Result is I’m a bit more rounded. Not fat but bigger than I was. Heavier too, which makes running harder. Because moving feels harder I feel less inclined to want to do it. I bet plenty of you recognise that vicious cycle right there.

Anyway, as I said I know I’m not fat but I’ve also decided I need to reignite my passion for training so I can start to get back to where I feel comfortable (my fighting weight if you will). I hate restricting my food too much so whilst I do need to think more about my nutrition I know my movement is where I need to make the big changes personally.

Here’s the awkward thing for a PT. We want to help people feel good about their fitness, not encourage negative thoughts about weight or their body, not obsess over calories, develop negative food associations with food groups, over train, train as punishment, the list goes on. We want people to train for strength, for confidence. It would be disingenuous to suggest however, that when we feel unfit, out of shape we don’t feel as good or confident as we could. Part of our job is helping people navigate that fine line between working hard to feel good and taking things too far and it starting to have a negative impact. When the person whose fitness we are looking at in question is our own it can feel either more awkward. Do we tell people we want to work on ourselves or withhold it because we don’t want to suggest that size or weight does or should matter? Do we ignore things that do matter to us and effect our confidence in an effort to show they shouldn’t matter much?

I wrote yesterday about moderation, not taking things to extreme and I think most things in fitness can benefit from this philosophy. Let your training complement rather than take over your life, let it make you feel good about yourself. This can include feeling good with how you look, there’s nothing wrong with that. It’s also entirely possible to know you’re fit and healthy and not fat but still want to work on your own body. Saying you want to drop some weight doesn’t have to mean you think your fat or are being harsh on yourself or one of those people who says they are fat trying to pinch the non existent fat around their belly.

We all know where we are and where we want to be. If there is a gap between the two we are allowed to work to reduce that gap, so if you have things you would like to change you are allowed to – even if you know that what you want to change is someone else goal or ideal.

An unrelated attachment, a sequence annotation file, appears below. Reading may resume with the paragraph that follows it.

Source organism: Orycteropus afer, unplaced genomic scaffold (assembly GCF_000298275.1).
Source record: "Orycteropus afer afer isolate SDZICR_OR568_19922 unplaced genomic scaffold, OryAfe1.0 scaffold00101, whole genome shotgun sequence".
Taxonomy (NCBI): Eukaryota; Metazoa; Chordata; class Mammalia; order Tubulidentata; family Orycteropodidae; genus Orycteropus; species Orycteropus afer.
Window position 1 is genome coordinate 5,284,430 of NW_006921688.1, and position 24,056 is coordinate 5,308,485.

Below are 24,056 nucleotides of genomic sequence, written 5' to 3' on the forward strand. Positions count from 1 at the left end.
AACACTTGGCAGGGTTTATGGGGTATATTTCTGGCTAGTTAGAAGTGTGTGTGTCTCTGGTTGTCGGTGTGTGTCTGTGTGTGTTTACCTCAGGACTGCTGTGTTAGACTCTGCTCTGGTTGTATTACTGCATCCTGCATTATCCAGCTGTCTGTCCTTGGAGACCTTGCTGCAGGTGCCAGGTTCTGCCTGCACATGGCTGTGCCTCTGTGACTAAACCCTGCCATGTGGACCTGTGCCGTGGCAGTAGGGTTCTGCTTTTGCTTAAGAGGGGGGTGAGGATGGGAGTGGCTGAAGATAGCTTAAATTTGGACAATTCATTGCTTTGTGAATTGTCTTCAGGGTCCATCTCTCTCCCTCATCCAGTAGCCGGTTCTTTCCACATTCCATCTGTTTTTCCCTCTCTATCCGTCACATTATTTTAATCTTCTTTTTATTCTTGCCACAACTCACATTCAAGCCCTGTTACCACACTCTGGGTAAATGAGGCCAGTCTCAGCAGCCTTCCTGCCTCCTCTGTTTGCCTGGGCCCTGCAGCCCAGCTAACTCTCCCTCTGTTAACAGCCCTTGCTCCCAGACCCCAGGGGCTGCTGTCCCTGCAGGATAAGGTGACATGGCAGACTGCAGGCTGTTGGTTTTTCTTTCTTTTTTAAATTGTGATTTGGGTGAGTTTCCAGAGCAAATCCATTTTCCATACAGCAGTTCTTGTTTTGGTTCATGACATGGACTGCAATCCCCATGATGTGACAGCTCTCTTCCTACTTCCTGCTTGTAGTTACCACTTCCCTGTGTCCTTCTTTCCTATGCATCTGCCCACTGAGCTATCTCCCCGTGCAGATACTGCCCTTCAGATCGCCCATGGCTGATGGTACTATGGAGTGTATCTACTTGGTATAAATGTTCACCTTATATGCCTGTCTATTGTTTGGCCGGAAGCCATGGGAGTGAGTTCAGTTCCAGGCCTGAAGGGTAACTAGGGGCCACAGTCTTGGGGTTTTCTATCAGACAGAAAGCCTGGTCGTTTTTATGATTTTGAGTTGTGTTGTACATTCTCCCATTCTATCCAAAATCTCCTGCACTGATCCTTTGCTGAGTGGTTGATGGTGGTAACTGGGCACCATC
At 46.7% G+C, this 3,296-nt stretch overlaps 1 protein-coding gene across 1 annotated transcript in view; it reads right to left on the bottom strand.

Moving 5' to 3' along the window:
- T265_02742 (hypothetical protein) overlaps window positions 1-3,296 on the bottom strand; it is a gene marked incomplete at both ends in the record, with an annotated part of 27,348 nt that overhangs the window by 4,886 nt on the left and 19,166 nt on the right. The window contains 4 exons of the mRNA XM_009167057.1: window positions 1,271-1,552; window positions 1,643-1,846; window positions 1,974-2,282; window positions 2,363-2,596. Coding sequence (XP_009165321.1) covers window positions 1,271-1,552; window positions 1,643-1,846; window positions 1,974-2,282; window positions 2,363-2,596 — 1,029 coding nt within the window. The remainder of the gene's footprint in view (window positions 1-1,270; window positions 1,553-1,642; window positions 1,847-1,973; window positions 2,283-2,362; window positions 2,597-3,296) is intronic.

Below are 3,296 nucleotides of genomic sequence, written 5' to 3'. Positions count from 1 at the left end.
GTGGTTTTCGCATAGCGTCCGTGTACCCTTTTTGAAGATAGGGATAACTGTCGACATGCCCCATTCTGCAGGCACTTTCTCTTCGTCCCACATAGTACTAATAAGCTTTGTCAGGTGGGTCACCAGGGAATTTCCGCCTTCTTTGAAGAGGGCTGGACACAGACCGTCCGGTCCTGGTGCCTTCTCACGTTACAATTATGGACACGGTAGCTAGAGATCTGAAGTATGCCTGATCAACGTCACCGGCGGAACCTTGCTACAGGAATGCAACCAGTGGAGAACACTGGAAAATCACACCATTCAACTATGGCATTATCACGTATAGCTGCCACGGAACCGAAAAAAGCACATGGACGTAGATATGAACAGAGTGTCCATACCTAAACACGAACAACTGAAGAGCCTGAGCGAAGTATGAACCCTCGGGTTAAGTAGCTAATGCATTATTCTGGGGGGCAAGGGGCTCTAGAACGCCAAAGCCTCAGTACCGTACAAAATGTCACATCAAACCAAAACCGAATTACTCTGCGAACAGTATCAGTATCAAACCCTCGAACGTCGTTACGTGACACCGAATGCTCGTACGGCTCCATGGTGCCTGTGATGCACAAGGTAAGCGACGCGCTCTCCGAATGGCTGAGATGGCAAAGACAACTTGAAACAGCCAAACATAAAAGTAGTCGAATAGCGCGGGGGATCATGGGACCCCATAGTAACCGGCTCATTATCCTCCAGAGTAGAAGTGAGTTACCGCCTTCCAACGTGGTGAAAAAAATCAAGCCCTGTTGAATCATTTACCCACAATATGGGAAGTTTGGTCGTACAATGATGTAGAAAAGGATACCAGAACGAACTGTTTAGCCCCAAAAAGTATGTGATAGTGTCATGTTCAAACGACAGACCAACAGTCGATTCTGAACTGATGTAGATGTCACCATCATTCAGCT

Eating Over Christmas

We often get stressed about what to eat over Christmas. Parties, drinks, meals out, mince pies and the seemingly never ending stream of food on Christmas Day itself can create a feeling of guilt and overindulgence which makes us feel fat and wretched.

When you think about it, Christmas is one day, three if you count Christmas Eve and Boxing Day. Yet we often spend the whole of December muttering about how much we’ve eaten and how much we are going to need to go on a diet come January. There are various ways you can approach food over the festive season, whether you give up all pretense of eating anything that resembles a vegetable on the day you open the first door of your advent calendar or continue to strictly count every calorie berating yourself for the mince pie you accidently ate last Tuesday.

Now either of these might work for you and if you want to do them you are free to do so, we all suit different ways of eating. But there is such a thing as the middle ground.

Do you want to abstain everything you would enjoy over the month of December? Probably not, but equally even the most level headed person would probably feel some guilt over eating like an unsupervised child in a sweetshop for four weeks straight. But what about picking certain days to forget the tracking (the three big days, those days when you’ve events planned) and during the rest of the time eating normally.

Now I get to the idea of eating normally – because when I say eating as normal, that doesn’t mean not having those Christmas treats- because those treats can be part of your normal diet. Whether it be Christmas or any other time of the year having flexibility in your eating is the way you will most likely see success and find you working towards your goals.

That’s not to deny that Christmas can be a more challenging than other points of the year. Maybe you need to put some extra strategies in place to help you eat normally and not go mad. Perhaps you have a big brunch before that last minute shopping trip to avoid the need to stop and grab high calorie fast food options, perhaps you decide what days you’ll have that creamy Christmas coffee instead of your normal black coffee rather than replacing every coffee with a Christmas alternative. If you have lots of celebrations planned (less likely this year lets face it) maybe you pick some to not drink to reduce your alcohol calories of hangover food feasts. These type of tactics to help you stick to your goals can help at any point of the year though, so shouldn’t be thought of as specifically Christmas related.

So my diet message for Christmas is, think of this time of the year as no different from any other. Some days you will want to relax your focus and eat ALLL THE FOOD, but if you eat normally all the days around that you can still reach your goals. A few days a month of not eating within your calorie range will not undo everything – at any time of the year.

If you try and take away the mental association we tend to have of overeating and Christmas going hand in hand we can enjoy the festive period without feeling like we need to repent in January.

When what you eat does matter

I wrote earlier this week about how calories matter most when it comes to weight. That how you make up those calories is not as important.

Today I want to almost contradict that and talk about what types of food you eat does make a difference.

I’m not changing my message. The calories you consume still matter the most. But, if you are going to stick within a calorie goal, how you get those calories will define the quantity of food you get to eat.

Because you could have some quite high calorie foods that in terms of density don’t equate to very much. Equally you could eat foods that are much more dense for their calories, eat the same amount of calories but far more food.